What the Secret Service knew: Here's what's next for the Jan. 6 committee
Secret Service guard near The White House, Washington D.C. / Shutterstock.

On Wednesday, CNN reported that Rep. Pete Aguilar (D-CA) is detailing some of the information that people can expect to come out of the House January 6 Committee's final report on the attack on the U.S. Capitol.

The report "will include information about Republican National Committee fundraising directly after the 2020 presidential election, what Secret Service knew ahead of the attack and the response by the National Guard, committee member Rep. Pete Aguilar said in a wide-ranging interview that aired exclusively on 'CNN This Morning,'" said the report. "The comments from Aguilar expand on themes the committee has presented in its previous hearings and detail to a new level what is expected to appear in the final report. Democratic Rep. Bennie Thompson of Mississippi, who chairs the committee, has previously told CNN the panel’s final report, which is expected to be released by the end of the year, will contain eight chapters."

“Those are all important aspects that we look forward to highlighting and sharing at the conclusion of our work,” Aguilar told CNN.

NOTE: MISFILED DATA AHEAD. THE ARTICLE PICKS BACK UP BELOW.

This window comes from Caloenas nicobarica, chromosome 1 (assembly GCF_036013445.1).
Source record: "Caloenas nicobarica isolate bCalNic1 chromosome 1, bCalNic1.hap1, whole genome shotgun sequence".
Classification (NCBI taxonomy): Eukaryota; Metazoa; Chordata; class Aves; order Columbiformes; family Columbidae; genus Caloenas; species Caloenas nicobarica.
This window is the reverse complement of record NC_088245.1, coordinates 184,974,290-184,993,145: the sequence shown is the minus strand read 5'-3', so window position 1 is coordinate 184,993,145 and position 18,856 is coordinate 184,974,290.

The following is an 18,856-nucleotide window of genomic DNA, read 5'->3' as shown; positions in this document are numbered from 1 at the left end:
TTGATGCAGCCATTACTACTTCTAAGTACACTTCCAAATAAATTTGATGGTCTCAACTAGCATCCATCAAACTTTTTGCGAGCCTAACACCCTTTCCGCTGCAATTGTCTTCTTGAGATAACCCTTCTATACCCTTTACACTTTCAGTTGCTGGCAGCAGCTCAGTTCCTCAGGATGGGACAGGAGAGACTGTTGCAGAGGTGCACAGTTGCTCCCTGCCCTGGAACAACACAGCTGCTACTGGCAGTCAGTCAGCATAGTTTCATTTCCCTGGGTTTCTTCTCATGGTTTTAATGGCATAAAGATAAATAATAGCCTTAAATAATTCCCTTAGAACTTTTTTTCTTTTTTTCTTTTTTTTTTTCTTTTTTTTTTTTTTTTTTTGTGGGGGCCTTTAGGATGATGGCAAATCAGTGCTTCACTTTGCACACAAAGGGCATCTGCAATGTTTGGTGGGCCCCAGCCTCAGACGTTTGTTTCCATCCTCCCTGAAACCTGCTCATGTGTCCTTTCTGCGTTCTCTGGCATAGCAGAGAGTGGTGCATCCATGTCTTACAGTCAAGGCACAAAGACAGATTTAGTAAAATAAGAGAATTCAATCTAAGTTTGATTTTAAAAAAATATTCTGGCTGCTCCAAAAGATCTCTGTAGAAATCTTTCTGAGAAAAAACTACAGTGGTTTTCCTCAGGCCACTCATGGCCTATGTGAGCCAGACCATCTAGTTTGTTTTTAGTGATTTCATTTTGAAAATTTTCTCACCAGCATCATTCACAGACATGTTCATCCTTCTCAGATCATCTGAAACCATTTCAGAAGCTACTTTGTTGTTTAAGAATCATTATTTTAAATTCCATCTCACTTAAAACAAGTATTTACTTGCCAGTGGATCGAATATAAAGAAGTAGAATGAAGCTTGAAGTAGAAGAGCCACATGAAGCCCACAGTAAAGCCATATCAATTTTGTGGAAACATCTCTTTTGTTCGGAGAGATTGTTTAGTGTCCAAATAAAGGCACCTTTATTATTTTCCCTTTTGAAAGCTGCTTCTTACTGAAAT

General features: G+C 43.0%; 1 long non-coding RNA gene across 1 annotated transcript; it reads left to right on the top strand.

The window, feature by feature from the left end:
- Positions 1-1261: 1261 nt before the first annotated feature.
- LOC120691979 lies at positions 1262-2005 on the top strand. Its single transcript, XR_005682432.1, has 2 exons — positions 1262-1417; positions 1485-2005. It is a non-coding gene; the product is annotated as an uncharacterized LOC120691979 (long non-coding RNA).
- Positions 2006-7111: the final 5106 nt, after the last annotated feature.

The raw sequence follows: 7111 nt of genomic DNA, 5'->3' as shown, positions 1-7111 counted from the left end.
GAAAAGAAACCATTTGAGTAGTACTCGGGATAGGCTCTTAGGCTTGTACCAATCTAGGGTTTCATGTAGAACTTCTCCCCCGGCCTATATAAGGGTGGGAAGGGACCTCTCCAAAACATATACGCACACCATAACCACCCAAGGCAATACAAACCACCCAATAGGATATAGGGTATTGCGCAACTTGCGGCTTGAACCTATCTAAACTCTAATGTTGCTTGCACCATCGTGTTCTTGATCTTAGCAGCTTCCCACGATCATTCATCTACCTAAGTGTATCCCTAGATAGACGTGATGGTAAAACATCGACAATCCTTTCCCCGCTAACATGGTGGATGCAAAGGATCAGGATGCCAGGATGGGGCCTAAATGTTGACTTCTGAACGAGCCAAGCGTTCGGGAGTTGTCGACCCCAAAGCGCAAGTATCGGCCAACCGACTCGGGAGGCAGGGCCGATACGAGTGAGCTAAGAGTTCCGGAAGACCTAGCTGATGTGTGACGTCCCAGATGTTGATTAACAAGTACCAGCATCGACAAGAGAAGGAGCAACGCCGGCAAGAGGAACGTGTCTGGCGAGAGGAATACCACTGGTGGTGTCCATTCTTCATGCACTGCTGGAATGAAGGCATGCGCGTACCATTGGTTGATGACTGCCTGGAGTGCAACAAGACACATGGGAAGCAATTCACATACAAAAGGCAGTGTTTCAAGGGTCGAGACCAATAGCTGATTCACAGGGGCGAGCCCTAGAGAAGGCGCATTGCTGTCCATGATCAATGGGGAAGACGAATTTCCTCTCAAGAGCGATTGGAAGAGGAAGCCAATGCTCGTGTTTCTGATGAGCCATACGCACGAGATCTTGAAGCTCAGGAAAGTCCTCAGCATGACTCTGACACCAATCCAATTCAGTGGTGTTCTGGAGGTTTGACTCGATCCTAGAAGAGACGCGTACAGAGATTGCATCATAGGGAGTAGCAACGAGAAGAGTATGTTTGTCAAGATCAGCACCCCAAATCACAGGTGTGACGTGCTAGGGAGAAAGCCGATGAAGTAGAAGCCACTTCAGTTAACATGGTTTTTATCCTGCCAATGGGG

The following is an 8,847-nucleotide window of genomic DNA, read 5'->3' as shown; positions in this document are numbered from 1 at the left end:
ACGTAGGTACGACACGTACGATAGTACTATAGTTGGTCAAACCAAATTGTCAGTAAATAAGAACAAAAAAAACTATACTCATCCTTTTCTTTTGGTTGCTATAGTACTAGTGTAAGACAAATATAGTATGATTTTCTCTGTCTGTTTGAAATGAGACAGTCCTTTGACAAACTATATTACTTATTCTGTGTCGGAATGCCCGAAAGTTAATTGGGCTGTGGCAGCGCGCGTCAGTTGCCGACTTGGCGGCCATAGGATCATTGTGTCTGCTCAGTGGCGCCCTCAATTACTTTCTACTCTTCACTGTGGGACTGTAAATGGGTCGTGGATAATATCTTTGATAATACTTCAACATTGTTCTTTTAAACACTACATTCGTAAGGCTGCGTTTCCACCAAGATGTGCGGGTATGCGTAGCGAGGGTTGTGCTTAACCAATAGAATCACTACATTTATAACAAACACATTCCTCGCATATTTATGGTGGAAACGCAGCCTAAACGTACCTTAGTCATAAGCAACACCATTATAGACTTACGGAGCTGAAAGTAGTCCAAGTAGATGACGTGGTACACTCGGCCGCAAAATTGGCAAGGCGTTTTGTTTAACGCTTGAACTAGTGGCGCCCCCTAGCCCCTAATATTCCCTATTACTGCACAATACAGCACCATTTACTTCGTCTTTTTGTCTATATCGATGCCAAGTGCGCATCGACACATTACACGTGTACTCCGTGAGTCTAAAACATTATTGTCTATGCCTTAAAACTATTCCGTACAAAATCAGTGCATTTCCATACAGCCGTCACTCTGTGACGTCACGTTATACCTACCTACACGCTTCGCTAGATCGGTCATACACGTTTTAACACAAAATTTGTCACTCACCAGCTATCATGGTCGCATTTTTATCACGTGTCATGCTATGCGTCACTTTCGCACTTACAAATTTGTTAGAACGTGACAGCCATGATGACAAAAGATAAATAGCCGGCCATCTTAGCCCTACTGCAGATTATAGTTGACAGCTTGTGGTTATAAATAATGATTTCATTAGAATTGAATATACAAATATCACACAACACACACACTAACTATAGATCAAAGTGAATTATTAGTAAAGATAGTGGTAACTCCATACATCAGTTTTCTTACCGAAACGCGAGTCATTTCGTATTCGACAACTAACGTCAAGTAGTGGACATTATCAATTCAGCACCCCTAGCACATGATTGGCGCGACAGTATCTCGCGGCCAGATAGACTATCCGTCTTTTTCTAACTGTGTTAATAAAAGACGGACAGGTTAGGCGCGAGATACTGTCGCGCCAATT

"Aguilar would not confirm if the panel would criminally refer former President Donald Trump, but he did acknowledge, 'We’re all very mindful of who is responsible' for what happened on January 6," said the report. "'We have laid out in our hearings the role that the former president played on January 6,' Aguilar added, outlining how Trump told his supporters to go to the Capitol. 'That’s not lost on any of us, but we have some work to do and we want to make sure that we get this right.'"

Experts with insider connections on the committee have suggested a Trump criminal referral is likely, and that he will be "front and center" of the committee's report regardless.

"Asked about former Vice President Mike Pence having ruled out speaking to the committee but considering speaking to the Department of Justice, Aguilar said: 'I think it’s sad that he didn’t want to come to us,'" the report continued. Aguilar added, “That he didn’t want to share his story with us, that he was comfortable doing it in town halls, on TV or in his book, and potentially as you mentioned with DOJ, but he didn’t want to share it to the American public in what we have to share? That’s too bad.”